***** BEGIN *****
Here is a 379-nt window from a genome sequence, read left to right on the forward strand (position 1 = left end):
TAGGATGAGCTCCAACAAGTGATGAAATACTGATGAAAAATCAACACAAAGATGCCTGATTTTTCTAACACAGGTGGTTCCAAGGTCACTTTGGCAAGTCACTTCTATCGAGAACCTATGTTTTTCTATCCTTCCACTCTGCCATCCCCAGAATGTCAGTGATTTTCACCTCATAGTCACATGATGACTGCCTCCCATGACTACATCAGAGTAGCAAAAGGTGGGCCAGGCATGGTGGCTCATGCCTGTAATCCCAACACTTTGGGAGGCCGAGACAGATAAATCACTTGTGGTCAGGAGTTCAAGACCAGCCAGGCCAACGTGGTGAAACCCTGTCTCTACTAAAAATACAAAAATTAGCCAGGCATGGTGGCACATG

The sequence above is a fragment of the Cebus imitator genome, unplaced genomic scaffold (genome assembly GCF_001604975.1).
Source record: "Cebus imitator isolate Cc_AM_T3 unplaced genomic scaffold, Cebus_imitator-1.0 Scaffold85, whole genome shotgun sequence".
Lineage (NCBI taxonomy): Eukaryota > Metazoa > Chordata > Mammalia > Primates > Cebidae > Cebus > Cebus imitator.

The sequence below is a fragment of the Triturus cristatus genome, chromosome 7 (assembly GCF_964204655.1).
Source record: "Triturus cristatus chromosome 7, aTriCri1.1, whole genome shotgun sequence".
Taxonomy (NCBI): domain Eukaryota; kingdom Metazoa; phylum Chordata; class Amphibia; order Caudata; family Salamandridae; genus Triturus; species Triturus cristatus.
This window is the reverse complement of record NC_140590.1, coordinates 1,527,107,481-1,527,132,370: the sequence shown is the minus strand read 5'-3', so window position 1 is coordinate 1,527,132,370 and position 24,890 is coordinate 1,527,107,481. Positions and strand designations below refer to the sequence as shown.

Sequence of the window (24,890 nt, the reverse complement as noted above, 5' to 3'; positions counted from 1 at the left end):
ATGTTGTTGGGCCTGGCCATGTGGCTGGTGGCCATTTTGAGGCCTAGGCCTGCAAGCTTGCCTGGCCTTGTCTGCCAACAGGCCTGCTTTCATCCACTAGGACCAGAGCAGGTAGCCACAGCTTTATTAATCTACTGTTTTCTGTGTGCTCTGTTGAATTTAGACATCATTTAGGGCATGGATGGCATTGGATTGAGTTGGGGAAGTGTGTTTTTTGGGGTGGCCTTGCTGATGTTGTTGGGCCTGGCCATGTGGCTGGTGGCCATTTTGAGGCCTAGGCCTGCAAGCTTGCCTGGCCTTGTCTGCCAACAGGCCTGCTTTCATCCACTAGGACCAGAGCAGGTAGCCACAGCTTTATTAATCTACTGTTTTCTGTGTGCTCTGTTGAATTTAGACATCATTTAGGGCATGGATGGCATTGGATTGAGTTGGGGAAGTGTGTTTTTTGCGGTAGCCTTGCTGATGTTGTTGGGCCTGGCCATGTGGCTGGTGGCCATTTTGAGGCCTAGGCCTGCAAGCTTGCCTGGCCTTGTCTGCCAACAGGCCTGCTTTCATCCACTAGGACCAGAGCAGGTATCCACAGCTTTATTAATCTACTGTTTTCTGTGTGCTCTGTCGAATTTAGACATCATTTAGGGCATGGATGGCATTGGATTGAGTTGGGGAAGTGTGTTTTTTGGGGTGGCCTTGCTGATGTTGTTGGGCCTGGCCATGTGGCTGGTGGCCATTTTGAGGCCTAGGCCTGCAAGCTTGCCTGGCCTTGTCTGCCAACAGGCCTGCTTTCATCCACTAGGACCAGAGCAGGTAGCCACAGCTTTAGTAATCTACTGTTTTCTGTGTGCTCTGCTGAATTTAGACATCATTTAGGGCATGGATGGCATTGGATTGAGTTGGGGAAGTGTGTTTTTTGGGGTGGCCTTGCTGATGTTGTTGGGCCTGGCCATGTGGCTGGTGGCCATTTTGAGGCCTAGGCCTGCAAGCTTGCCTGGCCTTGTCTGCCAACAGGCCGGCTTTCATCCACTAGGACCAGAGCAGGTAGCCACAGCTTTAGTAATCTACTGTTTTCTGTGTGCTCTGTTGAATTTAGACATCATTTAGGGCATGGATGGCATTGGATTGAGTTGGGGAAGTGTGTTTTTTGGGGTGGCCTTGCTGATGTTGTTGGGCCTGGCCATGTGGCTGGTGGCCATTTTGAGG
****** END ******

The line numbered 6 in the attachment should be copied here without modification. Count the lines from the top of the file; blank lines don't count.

The sequence below is a fragment of the Triturus cristatus genome, chromosome 7 (assembly GCF_964204655.1).